6.) Henry’s agents stripped the monastic property of anything and everything valuable, including the lead roof.
(In Anya Seton’s novel Green Darkness, one of the main characters lived as an English monk in a different Catholic monastery. Henry VIII also closed this monastery during the Dissolution of the Monasteries. The novel detailed how Henry VIII’s officials plundered that monastery of its valuables and banished the monks. At least one of these monks fled to France. Many of them remained in England but hid from the Protestants during the reigns of Henry VIII and Edward VI. The King’s officials grew their own wealth by closing the monasteries. See my prior blog post about Anya Seton.)
The band Iron Maiden filmed their music video for “Can I Play with Madness” partly at Tintern Abbey.
Jane Austen shouts-out to Tintern Abbey in her novel Mansfield Park.
Wikipedia taught me that Allen Ginsburg tripped on acid here in 1967 and then wrote his poem Wales Visitation.
William Wordsworth also wrote a poem about Tintern Abbey.
The Wye Valley Railway established a station near the Abbey in 1876. Though prior tourists visited Tintern by boat, fashionable Victorians could now access it by train.
We left the Abbey and grabbed dinner at a local pub. Other patrons spoke Welsh to each other.
We drove through the rural darkness back to London.
Watch for my upcoming blog posts about my adventures in travel.
Today is May 1. May Day. The ancient festival of Beltane.
Ancient residents of Northern Europe celebrated May 1 as a spring festival. My ancient ancestors most likely celebrated on May Day.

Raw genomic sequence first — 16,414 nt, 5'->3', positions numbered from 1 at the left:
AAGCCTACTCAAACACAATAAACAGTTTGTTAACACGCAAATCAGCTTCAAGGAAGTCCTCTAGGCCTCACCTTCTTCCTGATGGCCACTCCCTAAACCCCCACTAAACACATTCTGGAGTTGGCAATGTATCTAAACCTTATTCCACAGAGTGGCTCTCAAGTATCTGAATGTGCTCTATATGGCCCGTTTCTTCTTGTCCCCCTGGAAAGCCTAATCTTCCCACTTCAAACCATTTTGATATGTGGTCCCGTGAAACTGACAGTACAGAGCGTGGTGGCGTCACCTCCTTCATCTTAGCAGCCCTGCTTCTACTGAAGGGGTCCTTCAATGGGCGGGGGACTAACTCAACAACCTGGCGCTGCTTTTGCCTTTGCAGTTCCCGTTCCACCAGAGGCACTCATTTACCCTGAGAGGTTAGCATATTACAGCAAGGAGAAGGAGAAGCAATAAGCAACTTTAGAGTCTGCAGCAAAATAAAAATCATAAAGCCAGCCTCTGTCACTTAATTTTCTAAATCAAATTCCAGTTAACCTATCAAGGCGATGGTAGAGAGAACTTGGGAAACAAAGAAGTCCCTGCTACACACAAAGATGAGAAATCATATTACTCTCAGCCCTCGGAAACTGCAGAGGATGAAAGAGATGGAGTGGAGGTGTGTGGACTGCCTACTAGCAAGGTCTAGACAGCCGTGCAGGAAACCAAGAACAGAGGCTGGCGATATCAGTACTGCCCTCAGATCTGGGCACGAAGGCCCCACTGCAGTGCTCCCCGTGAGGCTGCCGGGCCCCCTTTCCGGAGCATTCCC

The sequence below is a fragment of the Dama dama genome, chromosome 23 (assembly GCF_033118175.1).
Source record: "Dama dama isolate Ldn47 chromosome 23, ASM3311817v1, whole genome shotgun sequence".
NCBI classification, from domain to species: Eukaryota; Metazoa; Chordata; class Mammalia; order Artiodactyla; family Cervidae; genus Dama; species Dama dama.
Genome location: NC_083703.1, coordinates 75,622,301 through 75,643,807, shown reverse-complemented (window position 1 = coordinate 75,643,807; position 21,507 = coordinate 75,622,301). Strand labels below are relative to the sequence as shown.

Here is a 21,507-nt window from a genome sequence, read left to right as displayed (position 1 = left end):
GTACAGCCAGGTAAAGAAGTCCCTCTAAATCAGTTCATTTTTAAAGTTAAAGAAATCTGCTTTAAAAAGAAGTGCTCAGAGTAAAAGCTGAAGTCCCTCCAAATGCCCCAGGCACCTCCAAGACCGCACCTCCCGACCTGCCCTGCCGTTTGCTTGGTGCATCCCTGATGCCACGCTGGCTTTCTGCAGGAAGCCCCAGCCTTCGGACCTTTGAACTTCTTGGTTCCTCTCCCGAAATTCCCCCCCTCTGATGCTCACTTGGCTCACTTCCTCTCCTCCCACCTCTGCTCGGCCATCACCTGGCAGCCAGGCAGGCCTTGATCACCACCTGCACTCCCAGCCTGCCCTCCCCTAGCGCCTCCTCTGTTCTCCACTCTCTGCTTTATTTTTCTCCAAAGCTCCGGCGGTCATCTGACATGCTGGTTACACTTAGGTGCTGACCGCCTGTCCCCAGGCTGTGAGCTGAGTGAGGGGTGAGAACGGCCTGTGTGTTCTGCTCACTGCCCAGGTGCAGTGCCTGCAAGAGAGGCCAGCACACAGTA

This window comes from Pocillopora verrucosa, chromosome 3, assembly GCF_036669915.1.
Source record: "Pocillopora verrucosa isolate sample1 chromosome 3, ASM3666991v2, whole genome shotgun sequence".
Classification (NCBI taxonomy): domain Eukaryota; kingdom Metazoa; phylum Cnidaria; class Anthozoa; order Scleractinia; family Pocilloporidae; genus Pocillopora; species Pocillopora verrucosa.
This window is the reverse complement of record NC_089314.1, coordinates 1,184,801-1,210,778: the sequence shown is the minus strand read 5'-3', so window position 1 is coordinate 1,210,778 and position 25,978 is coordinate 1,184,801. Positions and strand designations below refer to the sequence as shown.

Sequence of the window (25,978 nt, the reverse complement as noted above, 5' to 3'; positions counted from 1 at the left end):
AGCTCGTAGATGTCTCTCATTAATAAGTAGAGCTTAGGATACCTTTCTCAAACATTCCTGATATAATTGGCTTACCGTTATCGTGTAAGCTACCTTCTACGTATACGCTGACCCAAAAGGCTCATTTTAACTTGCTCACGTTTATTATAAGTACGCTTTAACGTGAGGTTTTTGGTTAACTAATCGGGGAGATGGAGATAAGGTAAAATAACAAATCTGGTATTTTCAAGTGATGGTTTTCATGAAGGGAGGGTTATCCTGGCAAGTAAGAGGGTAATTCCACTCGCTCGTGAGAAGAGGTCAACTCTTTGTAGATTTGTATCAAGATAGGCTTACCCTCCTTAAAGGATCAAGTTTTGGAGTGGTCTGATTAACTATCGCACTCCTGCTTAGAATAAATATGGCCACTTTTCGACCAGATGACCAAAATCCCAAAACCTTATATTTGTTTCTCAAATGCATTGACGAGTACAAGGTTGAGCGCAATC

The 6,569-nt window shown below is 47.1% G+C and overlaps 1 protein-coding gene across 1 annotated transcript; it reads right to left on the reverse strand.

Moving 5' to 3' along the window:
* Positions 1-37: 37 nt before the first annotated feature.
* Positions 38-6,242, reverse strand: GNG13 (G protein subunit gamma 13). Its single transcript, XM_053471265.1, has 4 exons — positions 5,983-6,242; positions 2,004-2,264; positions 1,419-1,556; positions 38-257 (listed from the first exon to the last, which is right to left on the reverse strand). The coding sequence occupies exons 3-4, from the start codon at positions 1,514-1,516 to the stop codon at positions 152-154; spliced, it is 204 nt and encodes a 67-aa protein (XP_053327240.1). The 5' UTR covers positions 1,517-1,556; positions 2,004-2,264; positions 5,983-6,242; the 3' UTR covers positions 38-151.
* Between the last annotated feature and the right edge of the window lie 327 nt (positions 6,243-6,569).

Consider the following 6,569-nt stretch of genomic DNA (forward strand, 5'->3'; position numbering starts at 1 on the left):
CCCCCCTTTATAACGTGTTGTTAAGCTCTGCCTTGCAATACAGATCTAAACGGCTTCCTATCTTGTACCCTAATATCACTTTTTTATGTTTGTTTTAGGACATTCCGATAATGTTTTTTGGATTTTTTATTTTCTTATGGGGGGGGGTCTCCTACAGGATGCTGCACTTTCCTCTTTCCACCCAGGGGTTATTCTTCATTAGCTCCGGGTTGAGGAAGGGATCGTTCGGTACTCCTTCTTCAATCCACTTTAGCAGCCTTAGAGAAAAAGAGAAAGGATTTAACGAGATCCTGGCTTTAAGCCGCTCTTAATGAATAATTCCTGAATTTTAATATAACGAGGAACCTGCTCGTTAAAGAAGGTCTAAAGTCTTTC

In Anya Seton‘s historical fiction novel Katherine, the serfs living on the English protagonist’s estate snuck off and observed Beltane. A nobleman discovered them and ended the party. The powerful men in this novel forbid Beltane since it wasn’t a “Christian” holiday. They labeled Beltane as “pagan.”
In honor of May Day, I blog today about a place in England that predated Christianity in England. Modern-day Pagans (Contemporary Pagans / Neopagans) still gather at this landmark to observe their own beliefs. I blog today about Avebury.
My husband Jonathan travelled to London for business a few times. I took vacation days from my own job, purchased plane tickets, and squatted in his hotel room so that I could blog about England.
Jonathan had a weekend “off,” so we rented a British car. We drove several hours out of London and visited rural England.
My cousin R. previously lived in the United Kingdom for a year. We asked R. for sightseeing recs. Cousin R. told us about Avebury in Wiltshire, in southwest England.
Avebury Henge, a Neolithic henge monument, encircles a section of the village of Avebury. A ditch surrounds the henge.
UNESCO classifies this as part of its “Stonehenge, Avebury, and Associated Sites” World Heritage site.
We decided through our research that Avebury was more accessible to us than Stonehenge from our hotel “base” in London. We had limited “free” time during our trip. So, we skipped Stonehenge in favor of Avebury.